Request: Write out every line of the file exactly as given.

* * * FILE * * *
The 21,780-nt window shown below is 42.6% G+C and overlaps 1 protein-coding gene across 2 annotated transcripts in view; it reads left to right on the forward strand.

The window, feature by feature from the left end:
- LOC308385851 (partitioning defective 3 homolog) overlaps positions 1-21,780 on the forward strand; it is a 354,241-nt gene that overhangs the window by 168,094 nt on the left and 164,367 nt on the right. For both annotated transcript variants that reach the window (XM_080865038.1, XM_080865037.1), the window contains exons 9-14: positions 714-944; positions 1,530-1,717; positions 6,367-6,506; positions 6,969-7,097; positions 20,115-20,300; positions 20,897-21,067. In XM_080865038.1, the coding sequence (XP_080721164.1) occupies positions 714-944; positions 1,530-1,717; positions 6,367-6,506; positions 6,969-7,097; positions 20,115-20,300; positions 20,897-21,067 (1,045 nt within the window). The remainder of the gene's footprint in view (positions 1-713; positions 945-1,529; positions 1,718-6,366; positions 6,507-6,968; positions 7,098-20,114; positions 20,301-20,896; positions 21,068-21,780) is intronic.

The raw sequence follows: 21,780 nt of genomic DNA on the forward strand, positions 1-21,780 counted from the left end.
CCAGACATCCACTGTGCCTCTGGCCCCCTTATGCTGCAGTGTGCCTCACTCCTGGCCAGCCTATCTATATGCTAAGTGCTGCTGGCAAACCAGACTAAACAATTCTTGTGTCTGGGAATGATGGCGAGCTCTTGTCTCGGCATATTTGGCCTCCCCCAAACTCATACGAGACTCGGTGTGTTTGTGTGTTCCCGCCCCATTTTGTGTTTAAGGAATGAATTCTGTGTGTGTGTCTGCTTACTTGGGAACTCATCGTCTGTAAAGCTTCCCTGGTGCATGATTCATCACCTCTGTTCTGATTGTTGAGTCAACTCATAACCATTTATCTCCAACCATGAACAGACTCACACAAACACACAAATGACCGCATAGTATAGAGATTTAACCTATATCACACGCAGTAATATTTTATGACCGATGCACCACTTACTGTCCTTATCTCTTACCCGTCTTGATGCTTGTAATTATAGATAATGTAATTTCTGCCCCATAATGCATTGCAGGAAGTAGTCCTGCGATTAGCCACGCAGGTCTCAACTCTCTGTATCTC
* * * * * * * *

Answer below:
The 21,780-nt window shown below is 42.6% G+C and overlaps 1 protein-coding gene across 2 annotated transcripts in view; it reads left to right on the forward strand.

The window, feature by feature from the left end:
- LOC308385851 (partitioning defective 3 homolog) overlaps positions 1-21,780 on the forward strand; it is a 354,241-nt gene that overhangs the window by 168,094 nt on the left and 164,367 nt on the right. For both annotated transcript variants that reach the window (XM_080865038.1, XM_080865037.1), the window contains exons 9-14: positions 714-944; positions 1,530-1,717; positions 6,367-6,506; positions 6,969-7,097; positions 20,115-20,300; positions 20,897-21,067. In XM_080865038.1, the coding sequence (XP_080721164.1) occupies positions 714-944; positions 1,530-1,717; positions 6,367-6,506; positions 6,969-7,097; positions 20,115-20,300; positions 20,897-21,067 (1,045 nt within the window). The remainder of the gene's footprint in view (positions 1-713; positions 945-1,529; positions 1,718-6,366; positions 6,507-6,968; positions 7,098-20,114; positions 20,301-20,896; positions 21,068-21,780) is intronic.

The raw sequence follows: 21,780 nt of genomic DNA on the forward strand, positions 1-21,780 counted from the left end.
CCAGACATCCACTGTGCCTCTGGCCCCCTTATGCTGCAGTGTGCCTCACTCCTGGCCAGCCTATCTATATGCTAAGTGCTGCTGGCAAACCAGACTAAACAATTCTTGTGTCTGGGAATGATGGCGAGCTCTTGTCTCGGCATATTTGGCCTCCCCCAAACTCATACGAGACTCGGTGTGTTTGTGTGTTCCCGCCCCATTTTGTGTTTAAGGAATGAATTCTGTGTGTGTGTCTGCTTACTTGGGAACTCATCGTCTGTAAAGCTTCCCTGGTGCATGATTCATCACCTCTGTTCTGATTGTTGAGTCAACTCATAACCATTTATCTCCAACCATGAACAGACTCACACAAACACACAAATGACCGCATAGTATAGAGATTTAACCTATATCACACGCAGTAATATTTTATGACCGATGCACCACTTACTGTCCTTATCTCTTACCCGTCTTGATGCTTGTAATTATAGATAATGTAATTTCTGCCCCATAATGCATTGCAGGAAGTAGTCCTGCGATTAGCCACGCAGGTCTCAACTCTCTGTATCTC